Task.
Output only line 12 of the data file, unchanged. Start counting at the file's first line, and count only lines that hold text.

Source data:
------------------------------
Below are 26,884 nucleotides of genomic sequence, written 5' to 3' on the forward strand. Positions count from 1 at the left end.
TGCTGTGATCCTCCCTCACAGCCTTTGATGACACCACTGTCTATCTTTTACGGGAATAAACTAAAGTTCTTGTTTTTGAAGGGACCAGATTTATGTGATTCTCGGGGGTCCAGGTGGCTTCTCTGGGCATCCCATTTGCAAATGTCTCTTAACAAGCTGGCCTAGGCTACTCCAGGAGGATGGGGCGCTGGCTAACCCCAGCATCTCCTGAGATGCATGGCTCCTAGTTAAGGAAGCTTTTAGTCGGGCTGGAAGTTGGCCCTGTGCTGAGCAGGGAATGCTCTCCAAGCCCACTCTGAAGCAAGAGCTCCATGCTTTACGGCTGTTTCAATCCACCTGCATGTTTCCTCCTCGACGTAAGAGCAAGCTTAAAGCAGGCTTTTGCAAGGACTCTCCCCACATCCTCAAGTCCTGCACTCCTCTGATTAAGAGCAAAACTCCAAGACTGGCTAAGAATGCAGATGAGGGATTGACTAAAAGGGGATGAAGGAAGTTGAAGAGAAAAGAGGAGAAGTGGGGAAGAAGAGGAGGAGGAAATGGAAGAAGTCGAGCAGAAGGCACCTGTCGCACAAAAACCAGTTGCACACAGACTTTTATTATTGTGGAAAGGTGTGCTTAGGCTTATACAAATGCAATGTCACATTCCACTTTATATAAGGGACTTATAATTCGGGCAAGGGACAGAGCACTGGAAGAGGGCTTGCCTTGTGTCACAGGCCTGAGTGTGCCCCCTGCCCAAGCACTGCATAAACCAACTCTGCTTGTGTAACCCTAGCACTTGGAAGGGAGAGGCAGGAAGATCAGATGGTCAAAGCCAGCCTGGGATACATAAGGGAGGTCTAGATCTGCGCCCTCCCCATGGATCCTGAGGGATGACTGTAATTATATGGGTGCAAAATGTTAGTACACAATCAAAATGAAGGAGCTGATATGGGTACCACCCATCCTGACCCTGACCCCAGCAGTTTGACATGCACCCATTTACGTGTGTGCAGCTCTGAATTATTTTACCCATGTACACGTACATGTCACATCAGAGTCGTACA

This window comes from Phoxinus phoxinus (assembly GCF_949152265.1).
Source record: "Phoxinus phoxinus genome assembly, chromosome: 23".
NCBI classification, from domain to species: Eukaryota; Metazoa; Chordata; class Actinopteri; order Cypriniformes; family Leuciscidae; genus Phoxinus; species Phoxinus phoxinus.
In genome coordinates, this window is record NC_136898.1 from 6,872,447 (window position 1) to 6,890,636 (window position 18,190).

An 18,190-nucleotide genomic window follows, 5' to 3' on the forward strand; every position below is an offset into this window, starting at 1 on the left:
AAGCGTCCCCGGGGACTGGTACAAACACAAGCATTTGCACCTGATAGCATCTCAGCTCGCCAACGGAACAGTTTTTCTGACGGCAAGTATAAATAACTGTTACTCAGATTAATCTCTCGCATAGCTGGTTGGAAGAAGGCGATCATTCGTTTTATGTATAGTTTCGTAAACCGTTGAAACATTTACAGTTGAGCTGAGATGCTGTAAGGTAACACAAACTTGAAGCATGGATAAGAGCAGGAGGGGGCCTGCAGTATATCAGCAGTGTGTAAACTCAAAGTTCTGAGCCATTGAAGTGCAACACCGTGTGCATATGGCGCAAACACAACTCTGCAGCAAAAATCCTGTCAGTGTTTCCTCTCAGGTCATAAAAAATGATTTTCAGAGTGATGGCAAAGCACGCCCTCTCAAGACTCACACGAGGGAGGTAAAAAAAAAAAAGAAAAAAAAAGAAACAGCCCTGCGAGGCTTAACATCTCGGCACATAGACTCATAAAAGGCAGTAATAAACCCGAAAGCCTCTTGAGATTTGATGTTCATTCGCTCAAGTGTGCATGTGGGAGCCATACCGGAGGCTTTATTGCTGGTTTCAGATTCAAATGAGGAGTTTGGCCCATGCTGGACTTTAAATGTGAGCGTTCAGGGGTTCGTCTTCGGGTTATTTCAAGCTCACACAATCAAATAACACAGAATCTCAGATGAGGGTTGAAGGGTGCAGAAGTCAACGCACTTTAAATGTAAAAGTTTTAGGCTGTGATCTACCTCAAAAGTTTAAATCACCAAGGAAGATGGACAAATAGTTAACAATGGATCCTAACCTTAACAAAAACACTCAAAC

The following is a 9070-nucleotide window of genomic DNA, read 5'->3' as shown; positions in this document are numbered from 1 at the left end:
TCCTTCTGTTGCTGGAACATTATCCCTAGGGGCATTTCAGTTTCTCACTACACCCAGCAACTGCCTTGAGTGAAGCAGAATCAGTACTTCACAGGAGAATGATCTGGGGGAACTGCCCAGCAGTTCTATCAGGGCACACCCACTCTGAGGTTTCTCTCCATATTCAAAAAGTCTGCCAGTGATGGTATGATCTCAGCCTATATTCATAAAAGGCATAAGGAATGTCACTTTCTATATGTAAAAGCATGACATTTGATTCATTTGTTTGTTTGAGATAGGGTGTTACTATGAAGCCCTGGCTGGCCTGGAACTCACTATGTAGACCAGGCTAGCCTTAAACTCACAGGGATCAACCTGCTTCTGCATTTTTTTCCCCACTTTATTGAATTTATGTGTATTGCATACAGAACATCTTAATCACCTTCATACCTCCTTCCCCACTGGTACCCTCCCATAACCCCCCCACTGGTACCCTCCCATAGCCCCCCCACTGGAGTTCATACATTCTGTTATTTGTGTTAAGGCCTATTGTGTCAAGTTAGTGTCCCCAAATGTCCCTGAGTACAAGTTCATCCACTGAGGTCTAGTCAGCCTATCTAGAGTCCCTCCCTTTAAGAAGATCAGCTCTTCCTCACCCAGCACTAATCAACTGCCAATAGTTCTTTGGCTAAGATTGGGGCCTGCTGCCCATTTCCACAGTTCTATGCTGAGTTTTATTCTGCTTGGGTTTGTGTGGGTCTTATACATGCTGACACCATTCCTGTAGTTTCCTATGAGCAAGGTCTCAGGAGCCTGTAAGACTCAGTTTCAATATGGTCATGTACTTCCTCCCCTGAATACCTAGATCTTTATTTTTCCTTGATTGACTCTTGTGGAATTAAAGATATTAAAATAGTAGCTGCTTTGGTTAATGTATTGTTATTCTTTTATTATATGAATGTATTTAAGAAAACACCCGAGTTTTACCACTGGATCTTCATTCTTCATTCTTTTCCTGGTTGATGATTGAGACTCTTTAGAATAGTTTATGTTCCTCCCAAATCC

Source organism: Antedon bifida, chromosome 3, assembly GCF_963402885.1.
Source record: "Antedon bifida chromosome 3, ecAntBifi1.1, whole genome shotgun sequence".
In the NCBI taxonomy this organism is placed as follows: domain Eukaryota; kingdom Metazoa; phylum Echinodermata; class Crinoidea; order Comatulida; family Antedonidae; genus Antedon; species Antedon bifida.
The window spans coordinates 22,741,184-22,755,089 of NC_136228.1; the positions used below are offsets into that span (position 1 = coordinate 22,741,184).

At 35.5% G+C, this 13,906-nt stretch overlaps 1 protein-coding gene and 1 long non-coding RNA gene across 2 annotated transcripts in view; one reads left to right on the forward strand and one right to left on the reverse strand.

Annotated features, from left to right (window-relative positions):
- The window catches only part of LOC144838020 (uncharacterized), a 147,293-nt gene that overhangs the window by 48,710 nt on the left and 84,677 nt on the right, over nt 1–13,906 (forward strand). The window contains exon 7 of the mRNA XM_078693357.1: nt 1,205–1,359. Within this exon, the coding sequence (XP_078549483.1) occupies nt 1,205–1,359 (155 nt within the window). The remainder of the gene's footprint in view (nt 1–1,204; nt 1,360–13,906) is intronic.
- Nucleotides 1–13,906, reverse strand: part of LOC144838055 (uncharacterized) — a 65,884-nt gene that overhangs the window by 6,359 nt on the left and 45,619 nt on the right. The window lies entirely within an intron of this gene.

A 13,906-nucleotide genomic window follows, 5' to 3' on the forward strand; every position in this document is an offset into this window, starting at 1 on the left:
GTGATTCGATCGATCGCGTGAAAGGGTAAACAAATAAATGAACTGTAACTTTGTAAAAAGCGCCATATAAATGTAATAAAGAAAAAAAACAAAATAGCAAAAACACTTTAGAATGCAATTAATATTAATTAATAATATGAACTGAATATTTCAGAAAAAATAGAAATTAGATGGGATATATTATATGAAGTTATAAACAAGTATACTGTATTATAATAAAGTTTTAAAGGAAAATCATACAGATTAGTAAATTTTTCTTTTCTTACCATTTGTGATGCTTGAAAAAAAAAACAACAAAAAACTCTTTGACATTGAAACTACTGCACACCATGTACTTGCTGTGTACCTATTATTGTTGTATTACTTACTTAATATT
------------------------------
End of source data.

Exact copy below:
Source record: "Antedon bifida chromosome 3, ecAntBifi1.1, whole genome shotgun sequence".